Published Nov 19, 2012
That still applies today to the coalition of conservationists who worked to restore hundreds of acres in Pisgah National Forest's Grandfather Ranger District in North Carolina for more than six months in 2012.
Kristin Bail, forest supervisor of the U.S. Forest Service National Forests in North Carolina, said several conservation organizations helped to restore hundreds of acres by treating invasive plants and working on other vital projects. "One of the unique aspects of this project is the large number of partners who are involved," said Bail. "I am grateful for the support our collaborators have provided as part of this important initiative."
The Grandfather Restoration Project is a 10-year plan designed to restore 40,000 acres of the Grandfather Ranger District in Pisgah National Forest. The project is restoring fire-adapted forests by enhancing conditions for a variety of native plants and wildlife, controlling non-native species and protecting hemlocks against hemlock woolly adelgids.
The coalition accomplished these goals:
Grandfather Restoration Project partners include:
The Grandfather Restoration Project was one of 10 new projects announced by Agriculture Secretary Tom Vilsack in February 2012, under the Collaborative Forest Landscape Restoration program. The initial funding for the first year of the project came to $605,000.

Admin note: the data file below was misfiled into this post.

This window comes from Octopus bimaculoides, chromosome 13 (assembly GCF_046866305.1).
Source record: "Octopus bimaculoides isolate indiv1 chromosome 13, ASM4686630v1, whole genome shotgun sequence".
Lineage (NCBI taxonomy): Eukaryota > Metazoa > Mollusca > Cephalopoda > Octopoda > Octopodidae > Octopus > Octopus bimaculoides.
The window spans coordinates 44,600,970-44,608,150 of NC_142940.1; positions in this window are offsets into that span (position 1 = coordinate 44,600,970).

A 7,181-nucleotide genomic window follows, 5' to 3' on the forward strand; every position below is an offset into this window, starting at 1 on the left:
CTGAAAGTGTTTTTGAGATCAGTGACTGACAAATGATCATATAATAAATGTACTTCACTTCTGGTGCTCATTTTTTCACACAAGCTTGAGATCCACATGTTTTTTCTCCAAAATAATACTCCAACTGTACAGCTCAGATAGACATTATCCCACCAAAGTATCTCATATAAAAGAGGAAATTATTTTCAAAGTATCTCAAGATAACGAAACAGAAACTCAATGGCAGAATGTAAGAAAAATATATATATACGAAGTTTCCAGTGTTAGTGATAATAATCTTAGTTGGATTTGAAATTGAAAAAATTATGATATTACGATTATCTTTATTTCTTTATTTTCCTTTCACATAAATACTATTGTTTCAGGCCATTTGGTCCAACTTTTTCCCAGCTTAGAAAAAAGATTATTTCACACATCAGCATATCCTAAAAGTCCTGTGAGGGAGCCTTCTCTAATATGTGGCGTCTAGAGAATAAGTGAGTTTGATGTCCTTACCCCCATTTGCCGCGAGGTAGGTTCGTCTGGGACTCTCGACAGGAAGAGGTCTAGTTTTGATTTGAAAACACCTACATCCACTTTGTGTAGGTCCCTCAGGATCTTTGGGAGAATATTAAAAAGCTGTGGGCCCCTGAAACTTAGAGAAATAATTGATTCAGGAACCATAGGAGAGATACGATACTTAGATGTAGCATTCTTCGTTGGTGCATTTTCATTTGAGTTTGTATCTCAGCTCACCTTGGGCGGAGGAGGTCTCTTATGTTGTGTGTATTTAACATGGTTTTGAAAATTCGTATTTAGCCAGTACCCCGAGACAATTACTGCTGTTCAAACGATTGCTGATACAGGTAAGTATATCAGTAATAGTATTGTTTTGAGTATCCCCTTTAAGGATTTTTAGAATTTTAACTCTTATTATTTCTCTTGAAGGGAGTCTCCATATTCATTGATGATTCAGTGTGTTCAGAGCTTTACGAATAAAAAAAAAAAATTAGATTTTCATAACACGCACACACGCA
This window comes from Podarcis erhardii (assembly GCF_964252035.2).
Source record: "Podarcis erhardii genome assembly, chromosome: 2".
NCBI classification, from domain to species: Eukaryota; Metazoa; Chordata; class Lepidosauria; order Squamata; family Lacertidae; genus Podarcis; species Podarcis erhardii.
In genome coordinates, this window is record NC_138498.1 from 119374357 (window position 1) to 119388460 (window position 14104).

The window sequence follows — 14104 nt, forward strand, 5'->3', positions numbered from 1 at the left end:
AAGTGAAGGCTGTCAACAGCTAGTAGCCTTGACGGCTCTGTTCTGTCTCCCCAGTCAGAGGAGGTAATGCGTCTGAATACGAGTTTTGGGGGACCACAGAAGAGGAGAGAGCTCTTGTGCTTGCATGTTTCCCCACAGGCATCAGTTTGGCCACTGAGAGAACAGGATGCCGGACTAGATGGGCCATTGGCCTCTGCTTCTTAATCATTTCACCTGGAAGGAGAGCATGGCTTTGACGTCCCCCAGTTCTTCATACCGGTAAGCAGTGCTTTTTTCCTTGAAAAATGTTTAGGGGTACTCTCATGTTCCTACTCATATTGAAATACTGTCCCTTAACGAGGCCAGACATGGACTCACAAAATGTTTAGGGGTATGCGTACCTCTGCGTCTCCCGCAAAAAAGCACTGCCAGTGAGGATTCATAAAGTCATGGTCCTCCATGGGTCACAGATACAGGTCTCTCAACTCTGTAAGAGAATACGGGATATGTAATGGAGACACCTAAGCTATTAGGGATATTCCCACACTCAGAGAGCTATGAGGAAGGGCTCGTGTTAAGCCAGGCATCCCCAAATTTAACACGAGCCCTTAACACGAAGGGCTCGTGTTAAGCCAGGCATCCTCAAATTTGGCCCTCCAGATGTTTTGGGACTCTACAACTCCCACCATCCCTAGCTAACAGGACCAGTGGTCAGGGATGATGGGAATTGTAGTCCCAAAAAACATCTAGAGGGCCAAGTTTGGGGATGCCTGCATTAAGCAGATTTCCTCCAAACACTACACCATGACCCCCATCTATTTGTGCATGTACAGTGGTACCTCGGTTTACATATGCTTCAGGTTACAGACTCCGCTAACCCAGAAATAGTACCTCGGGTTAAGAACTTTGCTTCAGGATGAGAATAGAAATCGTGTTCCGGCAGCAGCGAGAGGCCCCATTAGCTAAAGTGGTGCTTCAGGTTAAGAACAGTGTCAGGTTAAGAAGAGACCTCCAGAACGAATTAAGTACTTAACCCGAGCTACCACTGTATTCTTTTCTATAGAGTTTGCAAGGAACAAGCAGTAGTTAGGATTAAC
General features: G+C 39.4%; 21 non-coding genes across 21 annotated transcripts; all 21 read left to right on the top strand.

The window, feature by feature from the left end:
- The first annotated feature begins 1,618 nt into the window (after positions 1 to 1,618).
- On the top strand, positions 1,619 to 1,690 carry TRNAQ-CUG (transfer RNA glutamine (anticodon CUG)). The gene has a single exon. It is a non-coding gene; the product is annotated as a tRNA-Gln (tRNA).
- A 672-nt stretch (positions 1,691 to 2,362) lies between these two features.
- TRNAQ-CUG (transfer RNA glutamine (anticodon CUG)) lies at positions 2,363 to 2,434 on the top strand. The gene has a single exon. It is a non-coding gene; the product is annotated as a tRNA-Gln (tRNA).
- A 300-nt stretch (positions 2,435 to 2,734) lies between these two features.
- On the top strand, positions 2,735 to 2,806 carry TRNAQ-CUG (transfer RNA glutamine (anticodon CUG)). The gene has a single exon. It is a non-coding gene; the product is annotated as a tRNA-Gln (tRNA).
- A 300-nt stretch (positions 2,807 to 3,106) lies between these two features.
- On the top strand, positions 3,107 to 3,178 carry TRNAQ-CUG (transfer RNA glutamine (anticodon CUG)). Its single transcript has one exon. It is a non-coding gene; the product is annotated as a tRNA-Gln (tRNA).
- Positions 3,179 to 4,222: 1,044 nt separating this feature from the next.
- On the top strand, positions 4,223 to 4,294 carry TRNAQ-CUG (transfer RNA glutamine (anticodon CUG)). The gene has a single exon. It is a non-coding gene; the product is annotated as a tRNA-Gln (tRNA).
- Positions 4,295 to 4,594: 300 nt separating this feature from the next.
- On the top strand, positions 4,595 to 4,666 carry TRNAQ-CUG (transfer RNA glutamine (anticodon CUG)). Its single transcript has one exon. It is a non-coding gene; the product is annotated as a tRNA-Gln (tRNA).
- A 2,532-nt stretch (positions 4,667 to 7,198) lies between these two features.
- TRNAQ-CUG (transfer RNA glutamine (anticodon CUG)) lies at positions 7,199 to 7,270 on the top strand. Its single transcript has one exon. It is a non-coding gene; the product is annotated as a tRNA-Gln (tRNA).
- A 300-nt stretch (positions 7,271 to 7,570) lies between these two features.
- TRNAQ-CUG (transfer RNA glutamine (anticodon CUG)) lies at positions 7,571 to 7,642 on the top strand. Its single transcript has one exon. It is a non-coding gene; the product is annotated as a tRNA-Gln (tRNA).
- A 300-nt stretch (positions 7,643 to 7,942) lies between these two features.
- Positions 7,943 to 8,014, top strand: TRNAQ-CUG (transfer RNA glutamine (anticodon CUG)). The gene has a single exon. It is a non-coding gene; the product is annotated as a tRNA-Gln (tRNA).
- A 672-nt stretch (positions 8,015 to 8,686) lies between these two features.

Prescribed fires in parts of the Grandfather Ranger District is a primary goal of the project. Prescribed burns are being considered for the Linville Gorge and Wilson Creek Wild and Scenic River areas. By implementing prescribed fires, the Forest Service and partners will promote the growth of native, fire-adapted and fire-dependent plants, including threatened and endangered species.
Workers with The Wilderness Society restore Hawksbill Trail in the Linville Gorge Wilderness, under the Grandfather Restoration Project. (photo courtesy Bill Hodge, The Wilderness Society)
On National Public Lands Day 2012, Wild South volunteers removed a dozen populations of non-native, invasive plants along trails in the Linville Gorge Wilderness. The effort was conducted as part of the Grandfather Restoration Project. (photo courtesy of Wild South)
Tags: Tourism, Appalachian Trail, Hiking, Camping Gear, and Appalachian Trail Community
Published Dec 18, 2014. Many groups joined the National Forest Service on North Carolina's Grandfather Project, 10-year plan to preserve 40,000 acres near Grandfather Mountain.
Published Nov 27, 2013.
Published Aug 16, 2014. The United States Army Rangers training camp near Dahlonega, Georgia, is adjacent to the Appalachian Trail. Hikers are safer than they think in that area.
Published Aug 16, 2014.
Ginseng is so rare in North Carolina's forests that officials now require permits to harvest wild ginseng there.